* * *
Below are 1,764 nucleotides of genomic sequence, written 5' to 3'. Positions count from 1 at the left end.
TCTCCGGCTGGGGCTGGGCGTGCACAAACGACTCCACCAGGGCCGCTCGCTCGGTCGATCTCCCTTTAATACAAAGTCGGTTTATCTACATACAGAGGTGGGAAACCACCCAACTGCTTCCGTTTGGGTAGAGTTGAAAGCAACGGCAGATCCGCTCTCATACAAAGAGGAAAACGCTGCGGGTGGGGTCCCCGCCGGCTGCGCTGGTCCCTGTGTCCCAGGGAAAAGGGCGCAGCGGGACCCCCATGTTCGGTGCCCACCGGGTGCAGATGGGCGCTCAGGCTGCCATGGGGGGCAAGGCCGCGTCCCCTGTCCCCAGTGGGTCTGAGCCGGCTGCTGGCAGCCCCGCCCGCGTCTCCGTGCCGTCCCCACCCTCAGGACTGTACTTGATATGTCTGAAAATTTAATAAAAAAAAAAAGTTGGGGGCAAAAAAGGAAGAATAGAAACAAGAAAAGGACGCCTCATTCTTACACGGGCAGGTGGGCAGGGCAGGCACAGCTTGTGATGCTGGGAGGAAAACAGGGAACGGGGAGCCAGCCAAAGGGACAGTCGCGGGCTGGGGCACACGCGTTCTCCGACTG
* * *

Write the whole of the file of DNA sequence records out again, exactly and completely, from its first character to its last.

Below are 1,764 nucleotides of genomic sequence, written 5' to 3'. Positions count from 1 at the left end.
TCTCCGGCTGGGGCTGGGCGTGCACAAACGACTCCACCAGGGCCGCTCGCTCGGTCGATCTCCCTTTAATACAAAGTCGGTTTATCTACATACAGAGGTGGGAAACCACCCAACTGCTTCCGTTTGGGTAGAGTTGAAAGCAACGGCAGATCCGCTCTCATACAAAGAGGAAAACGCTGCGGGTGGGGTCCCCGCCGGCTGCGCTGGTCCCTGTGTCCCAGGGAAAAGGGCGCAGCGGGACCCCCATGTTCGGTGCCCACCGGGTGCAGATGGGCGCTCAGGCTGCCATGGGGGGCAAGGCCGCGTCCCCTGTCCCCAGTGGGTCTGAGCCGGCTGCTGGCAGCCCCGCCCGCGTCTCCGTGCCGTCCCCACCCTCAGGACTGTACTTGATATGTCTGAAAATTTAATAAAAAAAAAAAGTTGGGGGCAAAAAAGGAAGAATAGAAACAAGAAAAGGACGCCTCATTCTTACACGGGCAGGTGGGCAGGGCAGGCACAGCTTGTGATGCTGGGAGGAAAACAGGGAACGGGGAGCCAGCCAAAGGGACAGTCGCGGGCTGGGGCACACGCGTTCTCCGACTG